Comic Relief

A Weill Cornell Medicine Neurologist Teams up With a Popular Actor to Promote Alzheimer’s Prevention

Two men in a lecture hall.

Comic actor Seth Rogen and his wife are open about how Alzheimer’s disease has affected their family: her mother suffers from its early-onset form, and by age 60 she could no longer speak. In 2012, the couple founded Hilarity for Charity, a nonprofit devoted to raising funds for research and engaging millennials in the fight against the disease. And last year, the group partnered with the Alzheimer’s Prevention Clinic at Weill Cornell Medicine and NewYork-Presbyterian/Weill Cornell Medical Center to create a series of light-hearted—but highly informational—videos for the clinic’s educational web portal, Alzheimer’s Universe ( “In the fight against Alzheimer’s, knowledge is power,” says the site’s founder, Dr. Richard Isaacson, an associate professor of neurology at Weill Cornell Medicine, the clinic’s director, and an attending neurologist at NewYork-Presbyterian.

The videos’ content is customized for four groups: students in high school, college and medical school, and residents in neurology.

Many of the segments include lectures by “Professor Rogen”—Seth in a white lab coat—with some light comedy sprinkled in with vital facts about Alzheimer’s, including ways to delay or prevent its onset through a brain-healthy diet (one that includes such foods as whole grains, leafy greens, nuts and fish, and limits salt, saturated fats and red meat), exercise, intellectual engagement, smoking cessation and more. “For decades people have been taught that Alzheimer’s is inevitable—you get older and your brain declines,” Dr. Isaacson says. “But that’s just not true anymore; one of three cases may be preventable. And in the other two-thirds, you could delay the disease by years.”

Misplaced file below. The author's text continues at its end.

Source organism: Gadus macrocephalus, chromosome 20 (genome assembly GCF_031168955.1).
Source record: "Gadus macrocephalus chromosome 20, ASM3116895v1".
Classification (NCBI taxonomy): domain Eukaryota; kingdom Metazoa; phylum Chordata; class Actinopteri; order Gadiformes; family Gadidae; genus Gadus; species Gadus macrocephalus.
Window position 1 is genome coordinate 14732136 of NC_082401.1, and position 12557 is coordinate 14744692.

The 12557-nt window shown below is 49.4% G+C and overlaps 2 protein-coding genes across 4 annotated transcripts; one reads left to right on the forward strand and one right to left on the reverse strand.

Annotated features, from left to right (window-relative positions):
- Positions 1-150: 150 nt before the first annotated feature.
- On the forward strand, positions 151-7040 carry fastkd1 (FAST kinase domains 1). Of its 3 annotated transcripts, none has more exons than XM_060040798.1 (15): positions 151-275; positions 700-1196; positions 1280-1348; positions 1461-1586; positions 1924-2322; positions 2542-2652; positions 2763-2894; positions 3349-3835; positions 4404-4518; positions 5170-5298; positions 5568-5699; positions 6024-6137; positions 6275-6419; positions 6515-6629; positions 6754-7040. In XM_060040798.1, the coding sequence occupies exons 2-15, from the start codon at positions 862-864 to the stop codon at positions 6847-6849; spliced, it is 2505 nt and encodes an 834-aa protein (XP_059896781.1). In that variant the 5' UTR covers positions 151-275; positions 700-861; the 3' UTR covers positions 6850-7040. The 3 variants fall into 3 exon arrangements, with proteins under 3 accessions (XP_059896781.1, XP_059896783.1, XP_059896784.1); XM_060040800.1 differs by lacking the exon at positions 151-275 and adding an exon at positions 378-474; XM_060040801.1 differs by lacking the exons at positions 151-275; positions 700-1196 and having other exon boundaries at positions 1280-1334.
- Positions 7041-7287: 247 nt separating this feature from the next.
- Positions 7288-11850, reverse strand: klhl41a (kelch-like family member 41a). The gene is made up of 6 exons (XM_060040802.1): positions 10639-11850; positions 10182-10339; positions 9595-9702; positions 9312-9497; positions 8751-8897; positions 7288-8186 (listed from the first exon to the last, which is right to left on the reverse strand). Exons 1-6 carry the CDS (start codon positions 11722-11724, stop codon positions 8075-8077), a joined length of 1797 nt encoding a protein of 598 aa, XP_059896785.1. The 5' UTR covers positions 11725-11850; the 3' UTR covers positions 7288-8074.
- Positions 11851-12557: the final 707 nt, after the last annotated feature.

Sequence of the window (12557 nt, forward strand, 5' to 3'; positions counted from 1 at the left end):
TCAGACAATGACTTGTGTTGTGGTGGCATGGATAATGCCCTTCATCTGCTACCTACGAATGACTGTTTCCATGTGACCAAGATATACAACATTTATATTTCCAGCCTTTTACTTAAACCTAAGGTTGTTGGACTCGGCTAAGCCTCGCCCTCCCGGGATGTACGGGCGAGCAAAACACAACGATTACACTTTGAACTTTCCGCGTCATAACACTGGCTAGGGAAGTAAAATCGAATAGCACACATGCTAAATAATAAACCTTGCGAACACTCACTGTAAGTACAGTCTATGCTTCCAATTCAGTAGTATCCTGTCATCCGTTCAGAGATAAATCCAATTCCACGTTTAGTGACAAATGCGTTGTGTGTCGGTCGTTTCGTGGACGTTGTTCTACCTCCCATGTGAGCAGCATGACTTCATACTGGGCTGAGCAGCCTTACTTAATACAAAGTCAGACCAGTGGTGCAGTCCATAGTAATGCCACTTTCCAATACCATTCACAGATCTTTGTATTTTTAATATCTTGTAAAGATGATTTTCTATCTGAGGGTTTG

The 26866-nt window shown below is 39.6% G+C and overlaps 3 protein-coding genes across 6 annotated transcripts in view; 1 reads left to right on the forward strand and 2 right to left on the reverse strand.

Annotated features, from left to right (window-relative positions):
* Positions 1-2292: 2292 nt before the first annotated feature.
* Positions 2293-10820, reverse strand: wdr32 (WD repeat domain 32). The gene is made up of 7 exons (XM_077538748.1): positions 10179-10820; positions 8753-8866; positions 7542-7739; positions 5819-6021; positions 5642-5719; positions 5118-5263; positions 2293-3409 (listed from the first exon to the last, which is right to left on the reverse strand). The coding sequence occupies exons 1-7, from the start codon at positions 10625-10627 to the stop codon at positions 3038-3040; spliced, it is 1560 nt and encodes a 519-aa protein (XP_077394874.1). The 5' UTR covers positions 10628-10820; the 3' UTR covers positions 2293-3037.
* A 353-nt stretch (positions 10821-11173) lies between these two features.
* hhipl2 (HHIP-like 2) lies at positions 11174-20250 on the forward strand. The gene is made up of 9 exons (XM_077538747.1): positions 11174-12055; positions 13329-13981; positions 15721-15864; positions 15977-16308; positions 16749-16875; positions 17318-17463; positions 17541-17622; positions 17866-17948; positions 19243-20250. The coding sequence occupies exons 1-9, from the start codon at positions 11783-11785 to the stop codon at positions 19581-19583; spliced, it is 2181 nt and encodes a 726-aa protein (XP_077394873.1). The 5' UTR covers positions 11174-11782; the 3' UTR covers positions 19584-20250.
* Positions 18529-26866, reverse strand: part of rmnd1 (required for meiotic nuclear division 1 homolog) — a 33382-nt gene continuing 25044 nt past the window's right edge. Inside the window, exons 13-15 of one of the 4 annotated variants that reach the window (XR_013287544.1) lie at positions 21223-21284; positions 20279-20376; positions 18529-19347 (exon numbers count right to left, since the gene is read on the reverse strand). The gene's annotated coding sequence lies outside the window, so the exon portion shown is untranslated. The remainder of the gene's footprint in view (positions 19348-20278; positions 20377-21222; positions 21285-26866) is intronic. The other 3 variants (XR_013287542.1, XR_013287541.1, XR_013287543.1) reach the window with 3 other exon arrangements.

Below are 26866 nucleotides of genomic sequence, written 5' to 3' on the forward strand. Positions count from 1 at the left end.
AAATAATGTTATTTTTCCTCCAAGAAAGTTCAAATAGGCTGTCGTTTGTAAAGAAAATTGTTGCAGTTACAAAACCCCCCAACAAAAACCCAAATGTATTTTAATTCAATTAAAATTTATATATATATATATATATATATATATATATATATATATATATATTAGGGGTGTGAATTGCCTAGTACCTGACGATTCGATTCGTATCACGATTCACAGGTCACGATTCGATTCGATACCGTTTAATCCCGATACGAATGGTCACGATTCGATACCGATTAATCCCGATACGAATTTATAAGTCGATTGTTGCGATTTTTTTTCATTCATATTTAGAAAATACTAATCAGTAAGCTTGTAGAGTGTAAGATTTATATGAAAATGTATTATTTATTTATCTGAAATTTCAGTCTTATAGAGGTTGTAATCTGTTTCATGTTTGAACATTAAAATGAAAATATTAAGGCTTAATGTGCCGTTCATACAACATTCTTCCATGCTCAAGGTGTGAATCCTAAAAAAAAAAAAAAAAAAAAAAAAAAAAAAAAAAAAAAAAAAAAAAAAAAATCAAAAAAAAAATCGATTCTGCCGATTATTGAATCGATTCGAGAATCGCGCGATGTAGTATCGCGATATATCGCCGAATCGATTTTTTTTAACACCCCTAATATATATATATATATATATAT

Launched in 2014, the site hit a million unique visitors last August. But as Dr. Isaacson notes, for four years running, 80 percent of visitors were female and the average age was 57; since Alzheimer’s-related changes can happen in the brain decades before symptoms emerge, it’s vital to reach a broader audience, so young people can make healthy choices early in life. “Seth has a voice that allows us to hit a whole different demographic,” says Dr. Isaacson. “As he said to me, ‘I was taught that smoking can cause lung cancer—but never that it could affect my brain when I was older.’ He can communicate with people that we didn’t have the ability to reach.” The site even offers a whimsical video game in which users help the actor fly, gaining a boost by answering questions about Alzheimer’s. Says Dr. Isaacson: “They’re learning, but we’re trying to make it fun.”

Dr. Isaacson stresses that Alzheimer’s Universe isn’t just educational; it’s also a venue for rigorous, randomized studies on conveying information about the disease. A pilot study of 4,000 people recruited through Facebook during the site’s development phase, published in the Journal of Prevention of Alzheimer’s Disease in 2014, found that online interactive learning methods were indeed effective in teaching about prevention tactics and the disease’s stages. Dr. Isaacson and colleagues are currently refining a paper tracking behavioral changes in 11,000 subjects who visited, and are in the midst of a study following 58,000 participants over the course of a year, assessing whether their use of the educational materials has lowered their Alzheimer’s risk. “I can see seven patients in a day in my clinic,” Dr. Isaacson observes, “but to truly reach people, we need to harness the power of the internet.”

— Beth Saulnier

This story first appeared in Weill Cornell Medicine, Winter 2019

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